Riding with Elmer Bandit

Elmer Bandit, the 37-year-old Half-Arabian who recently broke the record for competitive trail mileage, and his owner/rider Mary Anna Wood inspire me. I have known Elmer for eight years and have written about his career for TheHorse.com for the past six months.

I competed in competitive trail for 10 years, but felt my 15-year-old Missouri Fox Trotter, Ransom, was "too old" for the Open Division, the class that demands the greatest distance and speed.

Watching Wood care for Elmer over the past 10 years changed my mind, and I entered Ransom in the Oct. 25-26, 2008, Kanopolis Canyon ride near Lindsborg, Kan. My goal: to ride with Elmer and see him break a long-standing 20,710-mile lifetime record previously set by Saddlebred Wing Tempo.

The night before the event started visitors ambled by Elmer's camp, admiring a new blanket provided by The Horse on behalf of his many fans and offering encouragement.

Elmer and Ransom set off at 8:34 a.m. Saturday, Oct. 25. It was 34°F and Elmer set off at a brisk trot. Could Ransom keep up?

Elmer starts, as Ransom follows along
Elmer on ride

Elmer Bandit set a new record for lifetime competitive trail miles. Author Marsha Hayes (on right in top photo) followed along to document the achievement.

Ransom had to lope to keep the gray gelding from pulling completely away. Wood's words carried back to me: "He feels great." All of her ride plans centered on Elmer's welfare. Making time early while it was cooler would spare Elmer later in the warmer part of the day.

Within three miles, the open prairie gave way to solid sandstone terrain and a steep drop into the first canyon, and we encountered a set of judges.. They were waiting to see how the horses handled the rocky stair-step trail. They asked each horse to stop at a marker and stand quietly for five seconds before backing three steps uphill. Elmer and Ransom both nailed the task.

When traversing the slower canyon terrain, Wood told of Elmer's early years as a lead wrangler horse in Wyoming, where she led Girl Scouts on trail rides and pack trips.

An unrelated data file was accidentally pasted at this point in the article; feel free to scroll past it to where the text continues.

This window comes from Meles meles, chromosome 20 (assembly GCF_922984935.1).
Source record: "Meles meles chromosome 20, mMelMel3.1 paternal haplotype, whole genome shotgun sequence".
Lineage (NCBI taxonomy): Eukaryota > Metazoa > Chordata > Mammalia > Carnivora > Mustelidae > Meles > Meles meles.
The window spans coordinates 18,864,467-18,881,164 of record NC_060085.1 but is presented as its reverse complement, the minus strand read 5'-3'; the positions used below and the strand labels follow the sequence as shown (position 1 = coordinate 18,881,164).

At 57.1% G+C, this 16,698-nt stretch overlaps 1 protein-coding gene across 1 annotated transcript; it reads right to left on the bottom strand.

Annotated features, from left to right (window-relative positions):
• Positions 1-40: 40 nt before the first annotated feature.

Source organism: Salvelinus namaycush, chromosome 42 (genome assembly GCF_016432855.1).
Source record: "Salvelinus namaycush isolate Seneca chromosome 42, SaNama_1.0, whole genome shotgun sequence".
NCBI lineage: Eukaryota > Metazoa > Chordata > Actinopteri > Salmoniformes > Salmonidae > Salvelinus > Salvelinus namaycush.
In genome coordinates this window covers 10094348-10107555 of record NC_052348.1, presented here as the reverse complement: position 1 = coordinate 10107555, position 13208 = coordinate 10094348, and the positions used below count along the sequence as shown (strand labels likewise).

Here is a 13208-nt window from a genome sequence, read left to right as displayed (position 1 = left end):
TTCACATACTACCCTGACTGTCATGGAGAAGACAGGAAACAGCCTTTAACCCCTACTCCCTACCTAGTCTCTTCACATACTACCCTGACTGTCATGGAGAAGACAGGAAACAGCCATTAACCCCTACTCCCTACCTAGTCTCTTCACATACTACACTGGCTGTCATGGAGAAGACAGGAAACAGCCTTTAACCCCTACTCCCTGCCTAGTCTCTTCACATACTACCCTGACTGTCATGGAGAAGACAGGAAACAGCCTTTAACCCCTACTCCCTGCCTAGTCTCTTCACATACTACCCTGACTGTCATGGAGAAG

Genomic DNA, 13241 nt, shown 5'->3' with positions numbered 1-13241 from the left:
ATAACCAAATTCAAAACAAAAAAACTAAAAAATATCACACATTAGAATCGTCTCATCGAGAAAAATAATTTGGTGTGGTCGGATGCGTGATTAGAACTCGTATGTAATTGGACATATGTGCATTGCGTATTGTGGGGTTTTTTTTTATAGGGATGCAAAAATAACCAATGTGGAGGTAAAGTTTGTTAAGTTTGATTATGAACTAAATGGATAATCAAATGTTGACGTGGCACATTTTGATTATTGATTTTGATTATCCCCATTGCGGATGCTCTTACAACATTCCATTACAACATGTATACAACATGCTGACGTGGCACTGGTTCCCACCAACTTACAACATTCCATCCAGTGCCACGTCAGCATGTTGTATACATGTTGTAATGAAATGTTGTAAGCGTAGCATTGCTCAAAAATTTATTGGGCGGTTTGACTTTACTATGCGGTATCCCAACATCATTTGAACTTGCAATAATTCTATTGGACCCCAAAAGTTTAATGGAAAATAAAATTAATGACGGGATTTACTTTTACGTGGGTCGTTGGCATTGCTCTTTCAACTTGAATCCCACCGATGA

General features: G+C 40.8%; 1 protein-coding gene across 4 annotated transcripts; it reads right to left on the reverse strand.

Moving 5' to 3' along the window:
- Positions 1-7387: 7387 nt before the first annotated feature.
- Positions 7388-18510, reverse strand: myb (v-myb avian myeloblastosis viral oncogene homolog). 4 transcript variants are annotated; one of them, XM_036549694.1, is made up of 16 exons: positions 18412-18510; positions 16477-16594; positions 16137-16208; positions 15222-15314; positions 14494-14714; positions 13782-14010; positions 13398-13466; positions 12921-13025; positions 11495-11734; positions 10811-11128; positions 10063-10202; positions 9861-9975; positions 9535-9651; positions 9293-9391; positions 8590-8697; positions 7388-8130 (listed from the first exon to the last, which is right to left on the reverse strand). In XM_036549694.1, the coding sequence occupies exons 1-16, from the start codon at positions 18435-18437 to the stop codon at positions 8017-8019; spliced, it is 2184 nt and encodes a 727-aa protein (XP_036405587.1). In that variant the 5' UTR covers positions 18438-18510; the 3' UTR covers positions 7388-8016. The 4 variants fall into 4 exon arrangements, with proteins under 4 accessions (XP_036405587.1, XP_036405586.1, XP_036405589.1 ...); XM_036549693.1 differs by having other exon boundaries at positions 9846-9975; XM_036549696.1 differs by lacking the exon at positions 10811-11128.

She believes the lead horse expends more energy, "clearing spooks from the trail." I offered to lead, but when I pulled alongside Elmer, he would gently pin ears and give Ransom the look, seeming to say, "Keep back. I am The Man." Ransom, normally the leader in a group scenario, seemed to agree and dropped back.

Wood memorized every water source we passed and made a mental note of potential cooling spots for the return loop. She never passed an opportunity to drop her sponge on its long leash into water and wet the sweating horse, often without breaking pace. It was an example I learned to follow.

After 20 miles, Elmer allowed Ransom to occasionally take the lead. Often our group rode alone across thousands of acres of red and green grasses. Red prairie sumac battered our riding boots as we trotted serpentine paths through the brush. Deer scattered from distant ridges.

"I will retire Elmer when he no longer enjoys the trail," said Wood. Saturday was not that day.

The last vet check found Elmer in fine shape and Ransom with an elevated heart rate. I was held for a mandatory rest and recheck as Elmer trotted off to finish Day 1, sound and on time.

Grateful not to be "pulled," I did not time out with Elmer Sunday. I left at the back of the pack and joined Elmer at mile 19 of a 25.4-mile day. Elmer was traveling more slowly Sunday and Wood stopped before the final vet check to cool him in the 30 mph wind. The check was a complete reversal of our ride Saturday. Ransom was fine, but Elmer was held.

The last horse to finish, Elmer was greeted with a simple bouquet of flowers from an anonymous competitor and a bucket of apples, for which Elmer has a fondness. Wood carried the flowers to final checkout.

 Elmer Bandit reaches the finish line

Elmer Bandit and Mary Anna Wood received flowers and a bucket of apples upon reaching the finish line at Elmer's record-breaking ride.

Elmer's legacy will be more than records. Wood and Elmer leave another legacy of inspiration to push limits, coupled with taking special care of our equine partners. Elmer set a record. Ransom and I completed our first open ride.

Elmer Bandit is not scheduled to compete in any other events in 2008.

Read more about Elmer's record-breaking ride.

About the Author

Marsha Hayes

Marsha Hayes has been covering endurance, trail, and other equine topics since 2005. She believes every horse has a story.

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